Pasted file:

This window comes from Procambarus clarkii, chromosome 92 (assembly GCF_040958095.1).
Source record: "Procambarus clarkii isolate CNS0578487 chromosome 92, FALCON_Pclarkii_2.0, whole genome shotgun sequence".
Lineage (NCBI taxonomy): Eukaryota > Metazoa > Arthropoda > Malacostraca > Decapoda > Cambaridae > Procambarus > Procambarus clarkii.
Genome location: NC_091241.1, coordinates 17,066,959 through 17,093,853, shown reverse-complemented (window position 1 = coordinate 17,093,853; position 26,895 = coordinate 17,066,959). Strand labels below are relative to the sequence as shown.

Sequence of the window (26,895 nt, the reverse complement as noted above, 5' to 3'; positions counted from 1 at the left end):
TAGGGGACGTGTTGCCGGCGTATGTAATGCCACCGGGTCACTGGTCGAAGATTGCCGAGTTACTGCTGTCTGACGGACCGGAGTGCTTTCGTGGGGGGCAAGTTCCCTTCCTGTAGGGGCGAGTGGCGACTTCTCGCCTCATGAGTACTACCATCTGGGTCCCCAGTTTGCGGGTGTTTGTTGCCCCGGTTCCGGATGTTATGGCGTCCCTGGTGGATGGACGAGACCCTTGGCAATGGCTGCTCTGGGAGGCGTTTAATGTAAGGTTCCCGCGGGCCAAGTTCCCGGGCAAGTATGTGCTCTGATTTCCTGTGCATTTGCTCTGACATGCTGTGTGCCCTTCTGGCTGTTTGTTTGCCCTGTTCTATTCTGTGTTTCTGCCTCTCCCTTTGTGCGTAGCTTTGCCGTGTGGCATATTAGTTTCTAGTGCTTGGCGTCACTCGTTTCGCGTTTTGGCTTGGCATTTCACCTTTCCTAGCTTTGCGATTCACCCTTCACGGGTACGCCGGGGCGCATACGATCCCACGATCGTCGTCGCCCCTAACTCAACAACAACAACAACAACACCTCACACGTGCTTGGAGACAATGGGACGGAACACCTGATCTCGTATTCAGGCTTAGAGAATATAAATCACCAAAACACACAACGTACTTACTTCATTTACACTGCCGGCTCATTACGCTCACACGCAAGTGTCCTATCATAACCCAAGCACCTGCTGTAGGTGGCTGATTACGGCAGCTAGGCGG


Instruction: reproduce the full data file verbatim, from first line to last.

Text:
This window comes from Procambarus clarkii, chromosome 92 (assembly GCF_040958095.1).
Source record: "Procambarus clarkii isolate CNS0578487 chromosome 92, FALCON_Pclarkii_2.0, whole genome shotgun sequence".
Lineage (NCBI taxonomy): Eukaryota > Metazoa > Arthropoda > Malacostraca > Decapoda > Cambaridae > Procambarus > Procambarus clarkii.
Genome location: NC_091241.1, coordinates 17,066,959 through 17,093,853, shown reverse-complemented (window position 1 = coordinate 17,093,853; position 26,895 = coordinate 17,066,959). Strand labels below are relative to the sequence as shown.

Sequence of the window (26,895 nt, the reverse complement as noted above, 5' to 3'; positions counted from 1 at the left end):
TAGGGGACGTGTTGCCGGCGTATGTAATGCCACCGGGTCACTGGTCGAAGATTGCCGAGTTACTGCTGTCTGACGGACCGGAGTGCTTTCGTGGGGGGCAAGTTCCCTTCCTGTAGGGGCGAGTGGCGACTTCTCGCCTCATGAGTACTACCATCTGGGTCCCCAGTTTGCGGGTGTTTGTTGCCCCGGTTCCGGATGTTATGGCGTCCCTGGTGGATGGACGAGACCCTTGGCAATGGCTGCTCTGGGAGGCGTTTAATGTAAGGTTCCCGCGGGCCAAGTTCCCGGGCAAGTATGTGCTCTGATTTCCTGTGCATTTGCTCTGACATGCTGTGTGCCCTTCTGGCTGTTTGTTTGCCCTGTTCTATTCTGTGTTTCTGCCTCTCCCTTTGTGCGTAGCTTTGCCGTGTGGCATATTAGTTTCTAGTGCTTGGCGTCACTCGTTTCGCGTTTTGGCTTGGCATTTCACCTTTCCTAGCTTTGCGATTCACCCTTCACGGGTACGCCGGGGCGCATACGATCCCACGATCGTCGTCGCCCCTAACTCAACAACAACAACAACAACACCTCACACGTGCTTGGAGACAATGGGACGGAACACCTGATCTCGTATTCAGGCTTAGAGAATATAAATCACCAAAACACACAACGTACTTACTTCATTTACACTGCCGGCTCATTACGCTCACACGCAAGTGTCCTATCATAACCCAAGCACCTGCTGTAGGTGGCTGATTACGGCAGCTAGGCGG